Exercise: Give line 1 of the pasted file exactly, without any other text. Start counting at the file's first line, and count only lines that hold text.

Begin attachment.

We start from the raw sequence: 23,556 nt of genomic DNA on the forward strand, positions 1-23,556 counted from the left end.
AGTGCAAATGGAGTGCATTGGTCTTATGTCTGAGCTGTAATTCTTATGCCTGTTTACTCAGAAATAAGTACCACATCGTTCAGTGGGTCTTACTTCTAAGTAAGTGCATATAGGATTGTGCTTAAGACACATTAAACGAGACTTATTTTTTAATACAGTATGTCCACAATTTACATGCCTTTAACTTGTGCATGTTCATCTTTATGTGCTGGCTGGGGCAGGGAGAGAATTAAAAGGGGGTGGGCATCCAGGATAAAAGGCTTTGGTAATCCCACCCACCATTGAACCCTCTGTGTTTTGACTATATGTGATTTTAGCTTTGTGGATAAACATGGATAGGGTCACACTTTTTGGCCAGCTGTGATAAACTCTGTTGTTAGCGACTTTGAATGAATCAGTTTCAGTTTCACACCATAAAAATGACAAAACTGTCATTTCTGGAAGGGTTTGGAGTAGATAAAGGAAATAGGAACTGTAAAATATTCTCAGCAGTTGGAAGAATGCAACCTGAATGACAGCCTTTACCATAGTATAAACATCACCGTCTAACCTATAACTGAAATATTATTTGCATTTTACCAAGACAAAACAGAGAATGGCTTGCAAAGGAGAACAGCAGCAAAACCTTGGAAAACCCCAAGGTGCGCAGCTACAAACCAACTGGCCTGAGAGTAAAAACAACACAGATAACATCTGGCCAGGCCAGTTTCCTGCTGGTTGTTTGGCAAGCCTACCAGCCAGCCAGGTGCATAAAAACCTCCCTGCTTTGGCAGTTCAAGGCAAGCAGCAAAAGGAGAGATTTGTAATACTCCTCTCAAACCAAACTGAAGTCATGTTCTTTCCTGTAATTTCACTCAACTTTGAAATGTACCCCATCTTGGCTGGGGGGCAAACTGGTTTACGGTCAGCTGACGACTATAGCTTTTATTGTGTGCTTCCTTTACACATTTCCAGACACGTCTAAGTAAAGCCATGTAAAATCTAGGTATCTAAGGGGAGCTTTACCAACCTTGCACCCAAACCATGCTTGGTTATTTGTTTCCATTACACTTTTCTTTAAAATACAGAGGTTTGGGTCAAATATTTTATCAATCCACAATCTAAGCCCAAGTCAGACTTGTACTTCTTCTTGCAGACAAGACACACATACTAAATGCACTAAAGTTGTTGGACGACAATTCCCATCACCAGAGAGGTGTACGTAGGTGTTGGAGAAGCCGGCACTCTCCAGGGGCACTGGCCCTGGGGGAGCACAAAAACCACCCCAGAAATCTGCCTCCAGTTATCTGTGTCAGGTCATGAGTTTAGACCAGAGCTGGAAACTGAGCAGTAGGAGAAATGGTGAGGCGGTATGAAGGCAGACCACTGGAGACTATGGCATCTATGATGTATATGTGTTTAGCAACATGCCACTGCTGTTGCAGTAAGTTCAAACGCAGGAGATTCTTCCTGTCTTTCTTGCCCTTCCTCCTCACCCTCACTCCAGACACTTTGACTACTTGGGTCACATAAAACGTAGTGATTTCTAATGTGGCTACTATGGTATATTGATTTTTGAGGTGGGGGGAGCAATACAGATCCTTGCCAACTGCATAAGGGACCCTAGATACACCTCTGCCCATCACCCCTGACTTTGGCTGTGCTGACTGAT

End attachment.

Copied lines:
We start from the raw sequence: 23,556 nt of genomic DNA on the forward strand, positions 1-23,556 counted from the left end.